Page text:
Witness for the prosecution.

Essay by sleepynuCollege, UndergraduateA+, July 2003

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Tzvetan Todorov pointed out that detective fiction contained "not one but two stories: the story of the crime and the story of the investigation. An examination of "Agatha Christie's "The Witness for the Prosecution" present a story of crime and investigation as a means to keep the reader in absolute suspense from beginning to end.

Agatha Christie's, "The Witness for the Prosecution,"begins by revealing to the implied reader that a crime had been committed, the murder of Miss Emily French. The motives for wanting her dead were unknown. The one suspect, Leonard Vole, a man who made the acquaintance of Miss French by rescuing her, was standing trial for her murder.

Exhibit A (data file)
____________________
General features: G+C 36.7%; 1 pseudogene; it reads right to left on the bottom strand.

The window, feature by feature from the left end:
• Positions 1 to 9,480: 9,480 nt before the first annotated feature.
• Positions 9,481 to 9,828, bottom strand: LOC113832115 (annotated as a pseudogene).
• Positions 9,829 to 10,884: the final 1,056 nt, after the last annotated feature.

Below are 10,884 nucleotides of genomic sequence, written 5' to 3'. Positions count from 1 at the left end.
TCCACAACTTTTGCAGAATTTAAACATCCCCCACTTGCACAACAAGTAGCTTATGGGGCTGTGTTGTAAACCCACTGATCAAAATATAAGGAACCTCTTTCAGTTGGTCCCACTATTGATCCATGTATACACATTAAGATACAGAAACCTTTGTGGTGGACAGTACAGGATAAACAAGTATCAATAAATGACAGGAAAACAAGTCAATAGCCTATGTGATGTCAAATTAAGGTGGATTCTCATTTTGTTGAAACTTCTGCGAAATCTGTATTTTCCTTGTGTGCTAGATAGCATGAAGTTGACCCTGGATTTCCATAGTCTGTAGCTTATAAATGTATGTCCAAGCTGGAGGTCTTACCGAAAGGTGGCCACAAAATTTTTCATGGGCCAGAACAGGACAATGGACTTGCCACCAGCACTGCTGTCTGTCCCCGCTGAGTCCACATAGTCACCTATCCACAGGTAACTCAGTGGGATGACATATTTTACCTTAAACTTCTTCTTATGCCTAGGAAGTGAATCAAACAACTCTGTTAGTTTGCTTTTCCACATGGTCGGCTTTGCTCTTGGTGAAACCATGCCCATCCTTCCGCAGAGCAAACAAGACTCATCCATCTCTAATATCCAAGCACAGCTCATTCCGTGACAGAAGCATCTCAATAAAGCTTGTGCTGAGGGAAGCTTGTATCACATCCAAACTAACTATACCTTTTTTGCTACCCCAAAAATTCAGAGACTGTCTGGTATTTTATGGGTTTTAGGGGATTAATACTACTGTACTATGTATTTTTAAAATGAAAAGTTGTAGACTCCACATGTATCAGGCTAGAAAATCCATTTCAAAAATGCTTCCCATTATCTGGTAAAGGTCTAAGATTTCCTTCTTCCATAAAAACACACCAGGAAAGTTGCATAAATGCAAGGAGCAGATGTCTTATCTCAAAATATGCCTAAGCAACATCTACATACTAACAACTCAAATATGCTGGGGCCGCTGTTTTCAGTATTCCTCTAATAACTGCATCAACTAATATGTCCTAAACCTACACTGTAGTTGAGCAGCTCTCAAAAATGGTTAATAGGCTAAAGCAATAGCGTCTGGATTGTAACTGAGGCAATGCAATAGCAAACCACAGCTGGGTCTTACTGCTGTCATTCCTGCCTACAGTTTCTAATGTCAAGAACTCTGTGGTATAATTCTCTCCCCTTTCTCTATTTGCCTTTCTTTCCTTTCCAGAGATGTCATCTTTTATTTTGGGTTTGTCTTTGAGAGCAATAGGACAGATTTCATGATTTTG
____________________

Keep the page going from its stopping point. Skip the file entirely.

The investigation to this scandalous crime begins in the law office of Mr. Mayherne, Vole's legal representative. Vole presents himself in a calm and composed manner, attributing psychological reasoning to amplify why he is incapable of committing such a crime.

Vole himself narrates the first flashback, "It was one day in Oxford. I saw an elderly lady crossing the road. She was carrying a lot of Parcels. In the middle of the street, she dropped them tried to recover them, found that a bus was almost on top of her ... I recovered her parcels wiped them off the best as I could, retied the string of one, and returned them to her (Christie,6)." This flashback undermines our suspicions and categorizes him as a man who has been wrongly accused for murder. Despite the implied readers believing Vole is innocent, Mayherne contain evidence that proves his client to be just the opposite, "there's almost too much evidence against him (19)." By not believing in his clients innocence, he opens the gap between what he believes and what the would believe.

After questioning Vole for possible...